The Glass Room

I’m recommending a visit to The Glass Room in London this weekend if you’re able. (It’s free but donations are welcomed.) I went yesterday late afternoon. It’s an impressive looking space. Walking around the exhibit, however, I couldn’t help thinking that the overriding sense visitors would come away with, after learning how our data is collected, stored and used, is one of powerlessness.

I brought this up with one of the Tactical Technology Collective who are dotted around and available to chat to. He recognised visitors do get a sense of being creeped out or not in control, but this is exactly why TTC had put together, and people could pick-up for free, their Data Detox Kit (now also available online). With this kit, he said, people not only left with a practical tool to enable them to take back some control, but they hoped these people also left with a sense of optimism.

 

Reading: The Driver’s Seat, Muriel Spark

The robots aren’t the problem, the bosses are

In every single one of these cases what has occurred is that those in control of a company have made an active choice to pick the machine over the human – and such machines were largely created to provide these owners with just this choice. The robots did not voice any opinion in the matter. To put it more plainly: the burger flipping robot does not want to replace any human workers (nor for that matter does it want to not replace human workers) because the burger flipping robot does not want anything. The robots aren’t the problem, the bosses are – Librarian Shipwreck

Sold

What this means is that even more than it is in the advertising business, Facebook is in the surveillance business. Facebook, in fact, is the biggest surveillance-based enterprise in the history of mankind. It knows far, far more about you than the most intrusive government has ever known about its citizens. It’s amazing that people haven’t really understood this about the company. I’ve spent time thinking about Facebook, and the thing I keep coming back to is that its users don’t realise what it is the company does. What Facebook does is watch you, and then use what it knows about you and your behaviour to sell ads. I’m not sure there has ever been a more complete disconnect between what a company says it does – ‘connect’, ‘build communities’ – and the commercial reality. Note that the company’s knowledge about its users isn’t used merely to target ads but to shape the flow of news to them. Since there is so much content posted on the site, the algorithms used to filter and direct that content are the thing that determines what you see: people think their news feed is largely to do with their friends and interests, and it sort of is, with the crucial proviso that it is their friends and interests as mediated by the commercial interests of Facebook. Your eyes are directed towards the place where they are most valuable for Facebook.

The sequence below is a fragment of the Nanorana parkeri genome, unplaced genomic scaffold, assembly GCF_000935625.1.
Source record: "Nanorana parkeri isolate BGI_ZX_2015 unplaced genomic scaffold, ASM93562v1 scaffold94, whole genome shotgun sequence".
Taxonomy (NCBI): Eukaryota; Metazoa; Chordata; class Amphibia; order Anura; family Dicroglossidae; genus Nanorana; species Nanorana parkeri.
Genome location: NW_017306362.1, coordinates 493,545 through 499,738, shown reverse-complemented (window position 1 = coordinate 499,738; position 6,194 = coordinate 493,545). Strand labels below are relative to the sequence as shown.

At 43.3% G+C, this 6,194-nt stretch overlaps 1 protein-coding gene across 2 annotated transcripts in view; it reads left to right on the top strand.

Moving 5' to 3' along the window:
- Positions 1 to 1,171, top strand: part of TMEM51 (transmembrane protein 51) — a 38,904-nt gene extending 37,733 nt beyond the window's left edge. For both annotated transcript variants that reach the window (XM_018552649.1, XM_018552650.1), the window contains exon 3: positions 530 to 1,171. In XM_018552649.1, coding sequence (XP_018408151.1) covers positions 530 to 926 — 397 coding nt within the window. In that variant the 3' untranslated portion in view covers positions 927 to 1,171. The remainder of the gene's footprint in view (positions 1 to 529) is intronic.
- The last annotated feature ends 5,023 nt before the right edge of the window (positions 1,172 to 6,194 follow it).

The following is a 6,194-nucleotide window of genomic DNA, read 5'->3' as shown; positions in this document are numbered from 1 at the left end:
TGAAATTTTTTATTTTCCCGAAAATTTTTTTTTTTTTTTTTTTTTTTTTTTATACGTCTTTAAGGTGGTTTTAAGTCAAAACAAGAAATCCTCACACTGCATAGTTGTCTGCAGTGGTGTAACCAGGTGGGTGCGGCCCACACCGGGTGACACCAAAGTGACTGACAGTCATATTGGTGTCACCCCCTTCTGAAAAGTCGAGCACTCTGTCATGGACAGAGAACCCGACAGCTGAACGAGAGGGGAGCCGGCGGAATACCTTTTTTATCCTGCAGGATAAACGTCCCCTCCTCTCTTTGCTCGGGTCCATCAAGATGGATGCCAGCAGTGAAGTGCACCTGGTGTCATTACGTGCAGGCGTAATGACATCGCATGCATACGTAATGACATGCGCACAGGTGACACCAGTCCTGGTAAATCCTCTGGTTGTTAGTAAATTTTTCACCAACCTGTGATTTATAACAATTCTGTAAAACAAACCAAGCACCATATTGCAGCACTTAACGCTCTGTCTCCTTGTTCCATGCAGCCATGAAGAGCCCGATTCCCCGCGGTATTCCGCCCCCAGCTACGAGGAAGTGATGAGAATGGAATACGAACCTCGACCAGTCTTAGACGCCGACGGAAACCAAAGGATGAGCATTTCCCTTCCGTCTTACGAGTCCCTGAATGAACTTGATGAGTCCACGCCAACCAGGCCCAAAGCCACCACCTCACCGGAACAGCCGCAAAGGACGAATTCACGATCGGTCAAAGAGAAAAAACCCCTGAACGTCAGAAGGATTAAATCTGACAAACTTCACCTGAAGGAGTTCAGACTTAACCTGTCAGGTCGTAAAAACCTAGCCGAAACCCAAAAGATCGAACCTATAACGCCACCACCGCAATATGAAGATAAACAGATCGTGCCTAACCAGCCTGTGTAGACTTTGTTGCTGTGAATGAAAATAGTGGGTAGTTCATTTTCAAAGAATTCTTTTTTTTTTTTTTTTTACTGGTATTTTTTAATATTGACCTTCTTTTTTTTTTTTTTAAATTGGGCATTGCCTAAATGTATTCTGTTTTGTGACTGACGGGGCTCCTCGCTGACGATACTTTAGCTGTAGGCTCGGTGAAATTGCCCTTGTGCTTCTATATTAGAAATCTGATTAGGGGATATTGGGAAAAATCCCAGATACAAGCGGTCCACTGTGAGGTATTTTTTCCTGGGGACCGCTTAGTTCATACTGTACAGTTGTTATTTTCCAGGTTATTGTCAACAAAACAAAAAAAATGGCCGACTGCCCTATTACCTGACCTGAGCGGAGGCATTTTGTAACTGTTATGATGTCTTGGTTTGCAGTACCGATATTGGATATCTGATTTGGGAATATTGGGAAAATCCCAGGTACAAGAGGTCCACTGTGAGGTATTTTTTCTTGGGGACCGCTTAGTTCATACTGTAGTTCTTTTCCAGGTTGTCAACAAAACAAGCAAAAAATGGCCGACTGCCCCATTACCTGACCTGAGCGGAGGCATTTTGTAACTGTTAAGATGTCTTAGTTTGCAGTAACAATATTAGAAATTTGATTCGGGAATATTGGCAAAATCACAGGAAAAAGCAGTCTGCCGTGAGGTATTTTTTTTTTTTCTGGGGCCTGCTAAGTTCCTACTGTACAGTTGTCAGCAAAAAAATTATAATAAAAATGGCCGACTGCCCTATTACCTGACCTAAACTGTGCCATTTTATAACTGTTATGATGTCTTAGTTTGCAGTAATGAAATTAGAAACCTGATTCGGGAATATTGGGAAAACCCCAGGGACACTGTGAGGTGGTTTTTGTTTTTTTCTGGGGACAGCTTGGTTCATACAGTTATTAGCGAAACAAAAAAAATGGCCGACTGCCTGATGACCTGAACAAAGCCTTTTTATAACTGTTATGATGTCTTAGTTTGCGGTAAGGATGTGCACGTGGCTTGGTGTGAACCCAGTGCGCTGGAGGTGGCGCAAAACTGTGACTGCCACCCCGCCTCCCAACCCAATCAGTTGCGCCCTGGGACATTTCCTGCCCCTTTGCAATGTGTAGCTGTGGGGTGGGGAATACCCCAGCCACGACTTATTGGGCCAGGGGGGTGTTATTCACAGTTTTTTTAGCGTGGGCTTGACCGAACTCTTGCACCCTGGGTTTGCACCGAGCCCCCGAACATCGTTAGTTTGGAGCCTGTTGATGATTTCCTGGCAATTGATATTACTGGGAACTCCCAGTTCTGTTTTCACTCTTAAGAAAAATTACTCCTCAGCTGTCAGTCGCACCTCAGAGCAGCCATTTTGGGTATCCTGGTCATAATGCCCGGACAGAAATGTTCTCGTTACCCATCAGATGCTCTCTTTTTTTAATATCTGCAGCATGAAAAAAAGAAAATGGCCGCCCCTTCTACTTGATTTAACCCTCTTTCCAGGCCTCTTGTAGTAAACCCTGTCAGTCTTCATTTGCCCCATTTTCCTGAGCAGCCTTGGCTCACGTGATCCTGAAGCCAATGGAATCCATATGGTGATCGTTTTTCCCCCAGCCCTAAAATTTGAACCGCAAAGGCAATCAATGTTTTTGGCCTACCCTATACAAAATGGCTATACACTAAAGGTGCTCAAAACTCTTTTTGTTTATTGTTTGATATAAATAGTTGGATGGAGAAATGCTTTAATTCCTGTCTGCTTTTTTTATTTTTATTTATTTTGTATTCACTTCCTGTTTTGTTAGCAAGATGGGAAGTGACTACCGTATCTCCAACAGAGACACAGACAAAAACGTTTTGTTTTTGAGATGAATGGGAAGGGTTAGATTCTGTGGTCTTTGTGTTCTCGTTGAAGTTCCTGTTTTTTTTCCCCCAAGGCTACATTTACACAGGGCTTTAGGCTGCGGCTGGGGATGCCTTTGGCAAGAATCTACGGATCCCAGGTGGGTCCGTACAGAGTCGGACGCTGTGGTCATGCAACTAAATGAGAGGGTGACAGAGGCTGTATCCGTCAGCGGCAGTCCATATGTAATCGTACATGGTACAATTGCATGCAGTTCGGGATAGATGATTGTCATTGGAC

I’m left wondering what will happen when and if this $450 billion penny drops.

John Lanchester, LRB

I’m not so sure people don’t realise. And of those that do perhaps it’s just they don’t care or, more like it, is they don’t mind, have learnt not to mind? So two billion monthly users is not only Facebook’s biggest achievement to date, that is too.

Recording Technology

Interesting this on recording technology by Keith Richards, and as interesting is Alan Jacobs’ take on it:

Keith rails against “technology” but what he’s actually doing is making the case for one kind of technology rather than another

Listening to the music the Stones (and Dylan is another example) made in the 80s, I think it remained of a quality in the early part of this decade because of the new recording technology not despite it. It was only when everyone involved in making the records became more adept and familiar with the recording technology – and now after reading Richards’ account, felt they had to use all of it – the music of these two suffered. This perhaps is connected to what I was feeling when I wrote about ‘Emotional Rescue’.

Recently I’ve been listening to a few albums from the mid to late 90s. There is definitely a sound they share which dates them to that period; it’s not always prevalent through a whole album (not on the good ones anyhow), and you can get a sense of it listening to albums that don’t share it, but as yet I can’t quite put my finger on what “it” is or how, or even if, the recording technology around that time played a part.

Related maybe to this is this interview with Ewan Pearson, where the subject of dynamic range compression being used more (and so becoming an issue) in the first half of the decade of the 2000s comes up.